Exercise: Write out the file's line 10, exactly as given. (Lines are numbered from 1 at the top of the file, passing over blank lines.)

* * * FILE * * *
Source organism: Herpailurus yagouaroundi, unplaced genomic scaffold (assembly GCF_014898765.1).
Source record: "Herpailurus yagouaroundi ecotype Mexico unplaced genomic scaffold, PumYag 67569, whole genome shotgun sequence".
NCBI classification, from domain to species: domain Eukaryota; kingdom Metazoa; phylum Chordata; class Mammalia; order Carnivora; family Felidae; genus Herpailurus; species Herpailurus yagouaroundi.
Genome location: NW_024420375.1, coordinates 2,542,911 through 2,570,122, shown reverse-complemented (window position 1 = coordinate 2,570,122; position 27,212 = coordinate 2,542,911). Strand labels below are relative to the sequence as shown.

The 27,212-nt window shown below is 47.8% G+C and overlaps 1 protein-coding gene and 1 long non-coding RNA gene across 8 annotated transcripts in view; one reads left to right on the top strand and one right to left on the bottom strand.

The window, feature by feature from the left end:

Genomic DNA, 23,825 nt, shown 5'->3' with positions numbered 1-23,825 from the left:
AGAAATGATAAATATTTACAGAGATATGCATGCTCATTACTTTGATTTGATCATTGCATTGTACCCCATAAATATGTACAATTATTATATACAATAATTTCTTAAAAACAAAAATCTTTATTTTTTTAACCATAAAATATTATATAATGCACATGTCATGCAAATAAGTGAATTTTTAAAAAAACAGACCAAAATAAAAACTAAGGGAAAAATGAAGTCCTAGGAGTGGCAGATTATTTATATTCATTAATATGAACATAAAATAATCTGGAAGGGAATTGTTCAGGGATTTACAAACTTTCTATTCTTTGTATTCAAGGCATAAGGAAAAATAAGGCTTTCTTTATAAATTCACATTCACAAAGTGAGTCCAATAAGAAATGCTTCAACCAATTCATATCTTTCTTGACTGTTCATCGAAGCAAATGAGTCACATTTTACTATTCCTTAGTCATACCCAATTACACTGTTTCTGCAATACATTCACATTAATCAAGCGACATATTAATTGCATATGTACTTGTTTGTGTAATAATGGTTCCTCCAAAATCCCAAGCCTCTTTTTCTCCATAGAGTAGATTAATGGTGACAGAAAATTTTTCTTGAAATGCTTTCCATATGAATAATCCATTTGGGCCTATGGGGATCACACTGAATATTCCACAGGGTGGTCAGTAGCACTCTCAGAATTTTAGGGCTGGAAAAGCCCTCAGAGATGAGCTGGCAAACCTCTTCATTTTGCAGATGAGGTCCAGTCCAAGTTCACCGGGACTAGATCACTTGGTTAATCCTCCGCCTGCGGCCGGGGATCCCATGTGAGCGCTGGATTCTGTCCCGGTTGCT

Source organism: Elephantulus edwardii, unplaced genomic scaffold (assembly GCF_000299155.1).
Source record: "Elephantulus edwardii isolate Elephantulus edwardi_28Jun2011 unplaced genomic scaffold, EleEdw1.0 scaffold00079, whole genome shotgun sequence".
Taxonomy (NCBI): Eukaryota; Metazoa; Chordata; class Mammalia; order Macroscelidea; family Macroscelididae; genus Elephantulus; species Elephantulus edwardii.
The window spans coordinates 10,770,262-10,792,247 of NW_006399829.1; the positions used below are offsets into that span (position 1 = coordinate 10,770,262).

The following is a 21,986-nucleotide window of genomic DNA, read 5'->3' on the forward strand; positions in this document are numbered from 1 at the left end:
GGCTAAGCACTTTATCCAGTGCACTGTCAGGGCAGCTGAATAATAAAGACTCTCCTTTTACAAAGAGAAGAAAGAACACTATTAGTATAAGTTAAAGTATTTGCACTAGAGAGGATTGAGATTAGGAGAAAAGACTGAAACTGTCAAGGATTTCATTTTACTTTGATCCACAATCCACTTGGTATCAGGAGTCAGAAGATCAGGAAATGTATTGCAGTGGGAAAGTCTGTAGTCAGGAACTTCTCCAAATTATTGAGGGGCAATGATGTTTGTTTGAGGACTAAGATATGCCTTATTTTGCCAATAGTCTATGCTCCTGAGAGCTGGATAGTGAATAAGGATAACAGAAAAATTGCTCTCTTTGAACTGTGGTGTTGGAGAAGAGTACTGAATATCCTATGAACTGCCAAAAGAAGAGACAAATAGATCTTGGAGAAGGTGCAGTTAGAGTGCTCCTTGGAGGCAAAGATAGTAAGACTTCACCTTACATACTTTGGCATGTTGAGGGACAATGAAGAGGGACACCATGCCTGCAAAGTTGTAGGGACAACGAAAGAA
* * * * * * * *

Source record: "Elephantulus edwardii isolate Elephantulus edwardi_28Jun2011 unplaced genomic scaffold, EleEdw1.0 scaffold00079, whole genome shotgun sequence".